It’s a beautiful, maybe melancholy piece of music.
But where does it begin and end? It’s as if this music has been going for a long long time. It has an oceanic quality.
It’s all about repetition. The music is built from a tape loop of a piano phrase.
We hear a subtle melodic movement within the loop–twice around a high place, twice on a middle plateau, and then down to a lower register. The piano loop seems to breathe.
Even if you wanted to (I don’t)–how would you render this music in notation? Maybe it would be a four bar phrase in b-flat minor, with important melodic notes (a-flat, b-flat, c, d-flat, f) with giant note heads and less important background ones written tiny.
The music sounds minor key (b-flat minor). But the sixth degree of the scale is never used. Instead we hear a lot of the fifth degree (the note f) which, when combined with the b-flat, creates a kind of I-V drone as one might hear in the background of say, Indian music. Those two notes–b-flat and f–together create a sense of stasis, as if to say: This music isn’t going anywhere–are you ok with that?
Back to notation: notation would imply that the piece is four bars long. But it’s forty minutes long. Why are we harping on its constituent repeating units?
More notation issues: the echoing haze of delay and reverb are a part of the piece, but how would one render that that that that? And the timbre of the loop is as if aged or degraded. It has sonic patina. How to render this quality?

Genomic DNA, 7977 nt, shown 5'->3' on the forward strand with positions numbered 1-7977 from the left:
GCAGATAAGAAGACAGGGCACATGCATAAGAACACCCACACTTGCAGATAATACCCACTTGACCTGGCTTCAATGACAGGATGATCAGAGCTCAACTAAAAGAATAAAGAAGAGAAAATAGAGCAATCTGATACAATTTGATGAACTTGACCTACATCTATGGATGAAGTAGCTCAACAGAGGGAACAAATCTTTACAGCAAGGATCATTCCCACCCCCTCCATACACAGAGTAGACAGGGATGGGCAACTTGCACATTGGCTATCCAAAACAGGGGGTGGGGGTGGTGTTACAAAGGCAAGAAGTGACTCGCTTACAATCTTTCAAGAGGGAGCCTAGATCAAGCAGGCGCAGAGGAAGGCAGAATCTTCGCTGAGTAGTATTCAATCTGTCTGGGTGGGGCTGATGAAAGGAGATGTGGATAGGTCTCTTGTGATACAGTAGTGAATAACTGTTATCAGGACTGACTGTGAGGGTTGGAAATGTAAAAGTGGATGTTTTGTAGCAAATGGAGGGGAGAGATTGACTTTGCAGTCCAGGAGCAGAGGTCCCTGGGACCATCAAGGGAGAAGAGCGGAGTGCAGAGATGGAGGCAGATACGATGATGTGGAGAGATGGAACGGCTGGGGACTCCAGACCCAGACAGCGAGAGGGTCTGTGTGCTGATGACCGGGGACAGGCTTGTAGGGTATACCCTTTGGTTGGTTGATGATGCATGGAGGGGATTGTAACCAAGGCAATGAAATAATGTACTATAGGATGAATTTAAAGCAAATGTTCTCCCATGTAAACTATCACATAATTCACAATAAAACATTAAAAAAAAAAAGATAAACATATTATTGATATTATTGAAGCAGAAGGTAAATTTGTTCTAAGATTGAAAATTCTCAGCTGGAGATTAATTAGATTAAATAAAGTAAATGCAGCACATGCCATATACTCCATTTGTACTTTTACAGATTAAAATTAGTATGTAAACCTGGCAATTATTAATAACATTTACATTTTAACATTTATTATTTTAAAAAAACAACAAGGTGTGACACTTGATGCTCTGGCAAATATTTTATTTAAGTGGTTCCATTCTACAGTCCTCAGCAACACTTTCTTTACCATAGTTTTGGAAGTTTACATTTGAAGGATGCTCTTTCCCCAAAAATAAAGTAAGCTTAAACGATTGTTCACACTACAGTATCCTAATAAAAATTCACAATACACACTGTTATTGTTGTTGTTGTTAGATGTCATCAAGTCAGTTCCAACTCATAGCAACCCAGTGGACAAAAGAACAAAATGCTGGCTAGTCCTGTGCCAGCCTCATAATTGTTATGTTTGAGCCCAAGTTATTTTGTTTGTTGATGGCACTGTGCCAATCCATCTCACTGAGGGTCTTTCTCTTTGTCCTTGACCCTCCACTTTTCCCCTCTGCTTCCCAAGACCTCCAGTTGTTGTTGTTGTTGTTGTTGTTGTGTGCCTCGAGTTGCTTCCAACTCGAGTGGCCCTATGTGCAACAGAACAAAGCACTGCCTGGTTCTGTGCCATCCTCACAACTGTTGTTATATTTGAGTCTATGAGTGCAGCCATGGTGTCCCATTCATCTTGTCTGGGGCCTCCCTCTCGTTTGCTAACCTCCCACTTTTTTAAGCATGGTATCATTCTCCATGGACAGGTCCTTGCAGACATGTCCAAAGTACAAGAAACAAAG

The piece is forty minutes long but is it changing over this time? Is there a process to it? Does it do something? If so, what does it do?
One of the striking impressions I get listening to “Cascade” is its disconnect from other musics I’m familiar with. It has more activity that a simple drone. It is kind of minimal, but doesn’t seem to have an overt processual agenda. It is ambient, but not benign like so much music in that style. It’s not recognizably the sound of a piano–it sounds more like a zither. It doesn’t include singing. It doesn’t have a beat–though it does have a pulse. It doesn’t have a verse-chorus structure. It doesn’t have a lead melody, harmonic progression, or a bassline. The music doesn’t overtly reference other musics let alone a single tradition that might inform it’s making.
But still, “Cascade” has something: it has its own, maybe melancholy beauty.
What is this beauty the product of? What comes to mind when I listen is a machine aesthetic. We know that it was made out of a tape loop. This explains the repetition and the degraded sound. (An old loop.) But there’s more to say about machines. Machines shape us–something happens when we interface with them. Just take a look around you at all the people glued to their smartphones. The small screen is now a thousand worlds that hold our attention in a thousand ways, and there’s a look we sometimes have when beholden to the screen–something between a smile and serene focus. For me, something about “Cascade” captures the sereneness of our focus on the smartphone’s small screen endlessness. In short, the music holds us suspended.
I wish I could stop there. But “Cascades” includes its own unexpectedness. Thirty-five minutes into the piece Basinski fades out the loop and makes an abrupt key change. One loop has become another and the final five minutes is this new sound that slowly rises, falls, and disappears. Is this a cadence? A coda? A perfect ending? The music doesn’t say.
The point is that music built from just a few notes of a degraded four-bar piano bar loop can mean whatever you want it to mean.